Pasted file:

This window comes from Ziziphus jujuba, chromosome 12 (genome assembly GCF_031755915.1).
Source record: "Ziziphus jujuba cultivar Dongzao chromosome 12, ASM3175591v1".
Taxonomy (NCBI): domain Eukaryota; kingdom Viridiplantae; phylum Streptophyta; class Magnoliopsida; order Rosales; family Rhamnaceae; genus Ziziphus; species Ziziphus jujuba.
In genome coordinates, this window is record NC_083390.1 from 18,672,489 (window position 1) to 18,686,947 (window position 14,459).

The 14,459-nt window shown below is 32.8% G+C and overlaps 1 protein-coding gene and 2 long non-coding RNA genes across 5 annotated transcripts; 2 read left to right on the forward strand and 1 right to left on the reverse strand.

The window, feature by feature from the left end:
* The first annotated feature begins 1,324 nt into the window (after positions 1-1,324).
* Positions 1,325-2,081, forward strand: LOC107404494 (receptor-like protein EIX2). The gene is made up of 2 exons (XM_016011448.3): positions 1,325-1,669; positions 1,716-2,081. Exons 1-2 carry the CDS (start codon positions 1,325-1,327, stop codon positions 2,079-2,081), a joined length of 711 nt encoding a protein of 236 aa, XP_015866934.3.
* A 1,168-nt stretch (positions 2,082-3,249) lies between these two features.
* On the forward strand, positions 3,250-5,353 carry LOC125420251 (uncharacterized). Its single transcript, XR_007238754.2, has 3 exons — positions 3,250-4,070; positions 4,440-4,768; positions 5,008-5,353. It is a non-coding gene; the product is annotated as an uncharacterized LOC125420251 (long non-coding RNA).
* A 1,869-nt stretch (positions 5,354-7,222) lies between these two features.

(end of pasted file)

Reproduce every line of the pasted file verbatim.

This window comes from Ziziphus jujuba, chromosome 12 (genome assembly GCF_031755915.1).
Source record: "Ziziphus jujuba cultivar Dongzao chromosome 12, ASM3175591v1".
Taxonomy (NCBI): domain Eukaryota; kingdom Viridiplantae; phylum Streptophyta; class Magnoliopsida; order Rosales; family Rhamnaceae; genus Ziziphus; species Ziziphus jujuba.
In genome coordinates, this window is record NC_083390.1 from 18,672,489 (window position 1) to 18,686,947 (window position 14,459).

The 14,459-nt window shown below is 32.8% G+C and overlaps 1 protein-coding gene and 2 long non-coding RNA genes across 5 annotated transcripts; 2 read left to right on the forward strand and 1 right to left on the reverse strand.

The window, feature by feature from the left end:
* The first annotated feature begins 1,324 nt into the window (after positions 1-1,324).
* Positions 1,325-2,081, forward strand: LOC107404494 (receptor-like protein EIX2). The gene is made up of 2 exons (XM_016011448.3): positions 1,325-1,669; positions 1,716-2,081. Exons 1-2 carry the CDS (start codon positions 1,325-1,327, stop codon positions 2,079-2,081), a joined length of 711 nt encoding a protein of 236 aa, XP_015866934.3.
* A 1,168-nt stretch (positions 2,082-3,249) lies between these two features.
* On the forward strand, positions 3,250-5,353 carry LOC125420251 (uncharacterized). Its single transcript, XR_007238754.2, has 3 exons — positions 3,250-4,070; positions 4,440-4,768; positions 5,008-5,353. It is a non-coding gene; the product is annotated as an uncharacterized LOC125420251 (long non-coding RNA).
* A 1,869-nt stretch (positions 5,354-7,222) lies between these two features.